Redirect 1 WAN IP to Multiple Internal Hosts for Port port 3389
Good Morning All! This is my first time creating a post after using this forum for a long time for help. If this isn't the correct place for this thread, please move it.
My setup is pretty simple:
Small HP MicroServer N54L with 2 physical NICs running VMware ESXi with 3-4 VMs:
pfSense with a LAN/WAN nic
Windows Server 2012 on LAN
Linux box for dev stuff
I have one external IP and a namecheap DNS name that I have been using Squid to redirect port 80/443 traffic to sub domains inside LAN.
The server is running DNS, AD Authentication, IIS web, File/Print, typical stuff. Kind of a multi purpose server, but it does the job for what I need.
FTP.hostname.com -> web server FTP site
www.hostname.com -> web server WWW site
mail.hostname.com -> went to a small exchange server i was testing
laptop.hostname.com -> goes to a test IIS site on a laptop inside my home
HTTP, HTTPS.. they all worked fine. My question is, is it possible to redirect RDP traffic in this way?
I know we can do 1:1 over port 3389 or even change the port on the local workstation so I could do
But I don't want to worry about ports.
Does this make sense?
If you want to remotely connect to a number of workstations using the one public IP address, you are going to have to use different ports port-forwarded to the proper devices. Either that or perhaps look in to running a Remote Desktop Gateway.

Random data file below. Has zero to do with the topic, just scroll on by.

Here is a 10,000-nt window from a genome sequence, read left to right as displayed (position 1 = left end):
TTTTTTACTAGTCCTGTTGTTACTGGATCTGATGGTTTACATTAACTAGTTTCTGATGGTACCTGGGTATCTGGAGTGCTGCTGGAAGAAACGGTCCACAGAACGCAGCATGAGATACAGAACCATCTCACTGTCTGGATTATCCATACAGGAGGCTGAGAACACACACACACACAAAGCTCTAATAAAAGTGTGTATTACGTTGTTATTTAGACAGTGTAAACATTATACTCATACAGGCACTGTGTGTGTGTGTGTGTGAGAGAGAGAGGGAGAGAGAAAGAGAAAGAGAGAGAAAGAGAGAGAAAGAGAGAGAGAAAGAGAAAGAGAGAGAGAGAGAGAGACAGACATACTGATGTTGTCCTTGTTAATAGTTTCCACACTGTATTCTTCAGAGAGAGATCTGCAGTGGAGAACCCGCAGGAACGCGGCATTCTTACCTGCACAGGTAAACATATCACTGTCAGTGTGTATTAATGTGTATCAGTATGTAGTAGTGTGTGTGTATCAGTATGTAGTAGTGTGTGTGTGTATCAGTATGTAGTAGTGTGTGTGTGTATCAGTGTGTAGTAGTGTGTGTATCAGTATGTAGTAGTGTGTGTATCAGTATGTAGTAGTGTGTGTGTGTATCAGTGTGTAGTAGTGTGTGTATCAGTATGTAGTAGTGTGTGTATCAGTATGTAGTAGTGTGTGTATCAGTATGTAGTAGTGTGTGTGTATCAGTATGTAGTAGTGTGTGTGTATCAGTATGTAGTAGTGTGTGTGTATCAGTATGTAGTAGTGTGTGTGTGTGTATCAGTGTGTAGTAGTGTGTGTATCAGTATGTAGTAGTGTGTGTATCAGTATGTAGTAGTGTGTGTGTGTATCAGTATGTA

So there is no squid-like package for RDP ports?
Squid does single WAN IP to multiple host redirect for port 80/443. Wasn't sure if there was something similar for other ports (in particular, 3389).
As far as I know, squid in pfSense is a simple caching server. There are no redirection options other than forwarding requests to an upstream proxy. Or were you talking about squid3 reverse proxy?
Anyway, I don't know why you're averse to using ports in your RDP config. Just create a few RDP shortcuts (or use mRemoteNG) for each of your server that you need to connect to and be done with it.
Yes, sorry. Squid Reverse Proxy.
I didn't want to have to remember 'server 1 port 3389, server 2 port 3390, server 3 port 3391'.
Which is why you use RDP shortcuts or some kind of management app like mRemoteNG. I manage about 50 servers, and I'd be lost if I had to rely on the RDP app.
Oh, well, yea. I have RDO (Remote Desktop Organizer) but thats still a one machine solution that you'd have to keep in mind.
mRemoteNG is portable, easily fits on a USB stick or via Dropbox/Box
+1 for mRemoteNG. Makes managing devices so simple.